A Ghost Story: The Tragic Circumstances of Ava Starr
“I’ve got some serious Ghost problems here,” Scott Lang
With a moniker like “Ghost,” you’re probably thinking of someone scary and frightening, with the ability to pass through walls and other solid objects. And well, only the last one of those things is true about the Ghost we meet in Marvel Studios’ Ant-Man and The Wasp. While she’s known as Ghost throughout the film — a nickname given to her by Scott Lang — she’s not your typical kind of ghost.
In fact, Ava Starr is far from what we’ve known a ghost to be like...except for that phasing through walls part.
We first meet Ava in San Francisco, but no one’s quite sure who she is, let alone what she wants. After she ambushes Scott and Hope Van Dyne (aka Ant-Man and The Wasp, respectively) easily, defeating the two of them in a fight, she then overpowers Hank Pym and runs off with his lab. What does she want with the lab? It’s a question that needs answering as the trio tries to track down the MIA building. This leads them to Pym’s old S.H.I.E.L.D. colleague Bill Foster. While he doesn’t provide a ton of insight into the mysterious Ghost, it’s eventually revealed that the two are in fact working together, with Foster now serving as a father figure for Ava.
Scott, Hope, and Hank find themselves at Ava’s home, where she explains to them her tragic backstory. Her father Elihas used to work with both Foster and Pym, before he left S.H.I.E.L.D. and conducted his own work on the Quantum Realm. After an accident, both Ava’s father and mother were killed, leaving her with a condition called “molecular disequilibrium” where her molecules are constantly breaking down and rearranging, giving her the ability to appear, disappear, and move through solid objects. According to Ava, it’s extremely painful, and she’s in a constant state of agony because of it.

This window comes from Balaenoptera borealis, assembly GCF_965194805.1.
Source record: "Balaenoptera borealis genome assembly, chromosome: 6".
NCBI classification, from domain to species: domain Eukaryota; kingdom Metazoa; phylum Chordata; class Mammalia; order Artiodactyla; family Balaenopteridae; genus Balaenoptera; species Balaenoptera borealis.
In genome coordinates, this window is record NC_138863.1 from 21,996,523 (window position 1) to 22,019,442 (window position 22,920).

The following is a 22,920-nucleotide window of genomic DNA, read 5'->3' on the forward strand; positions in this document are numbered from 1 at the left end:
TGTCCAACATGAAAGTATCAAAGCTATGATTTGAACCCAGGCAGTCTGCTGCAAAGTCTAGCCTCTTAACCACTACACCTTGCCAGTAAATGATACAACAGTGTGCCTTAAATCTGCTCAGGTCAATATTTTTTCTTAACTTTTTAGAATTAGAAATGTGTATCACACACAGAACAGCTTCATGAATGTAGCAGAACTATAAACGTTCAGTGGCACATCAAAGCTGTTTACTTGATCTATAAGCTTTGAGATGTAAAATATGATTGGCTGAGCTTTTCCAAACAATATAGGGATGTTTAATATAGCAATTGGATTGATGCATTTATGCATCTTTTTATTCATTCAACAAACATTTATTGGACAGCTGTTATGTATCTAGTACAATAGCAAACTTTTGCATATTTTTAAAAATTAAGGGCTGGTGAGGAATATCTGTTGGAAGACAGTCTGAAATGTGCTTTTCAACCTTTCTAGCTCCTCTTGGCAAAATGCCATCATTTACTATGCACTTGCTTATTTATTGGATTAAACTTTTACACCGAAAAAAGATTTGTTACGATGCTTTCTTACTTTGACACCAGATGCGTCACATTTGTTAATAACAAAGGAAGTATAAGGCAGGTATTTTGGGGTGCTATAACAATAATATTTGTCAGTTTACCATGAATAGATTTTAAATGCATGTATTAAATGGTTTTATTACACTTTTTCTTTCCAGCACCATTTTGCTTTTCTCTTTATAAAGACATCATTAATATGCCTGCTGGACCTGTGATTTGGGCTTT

Over the years, she was trained by S.H.I.E.L.D. as one of their operatives, a path Ava didn’t choose for herself. S.H.I.E.L.D. had promised to fix her and correct her molecular disequilibrium; however, they never ended up doing so as she was too promising a weapon. When S.H.I.E.L.D. collapsed, Foster took her in with the hope of actually helping her stabilize her molecular state again. Without immediate help, and a huge dose of quantum energy, Ava will die.
But not everyone knows that backstory. To many, like Scott’s X-Cons colleagues, when Ava first appears — unaware of her semi-transparent state — she’s called “Baba Yaga,” with Kurt going even so far as to outright call her a real-life witch. You’d probably be shocked and scared to find Ghost standing in a room with you, too!
Ava’s not necessarily a villain — she doesn’t want to hurt anybody and seize power for herself, rather she’s just trying to figure out how to heal…by any means necessary. She believes the Quantum Realm in Pym’s lab will help her, which is why she steals it in the first place. As Ghost, she’s very much an obstacle that Scott, Hope, and Hank have to work around (and at some point, fight), but she’s not trying to directly hurt them.
After Janet Van Dyne is rescued from the Quantum Realm, she can sense Ava’s unstable state and is able to partially heal Ava with some of her own quantum energy. Scott eventually goes back into the Quantum Realm to collect quantum healing particles just for her, which of course was mere moments before the Blip happens and he gets stuck there for five years, but that’s a story for another time.
In the end, the Ghost we meet in Ant-Man and The Wasp is neither scary nor frightening, and she doesn’t even say, “boo.” While she might not be a completely trusted ally of Scott and Hope, she’s at least on her way to being known as friendly.
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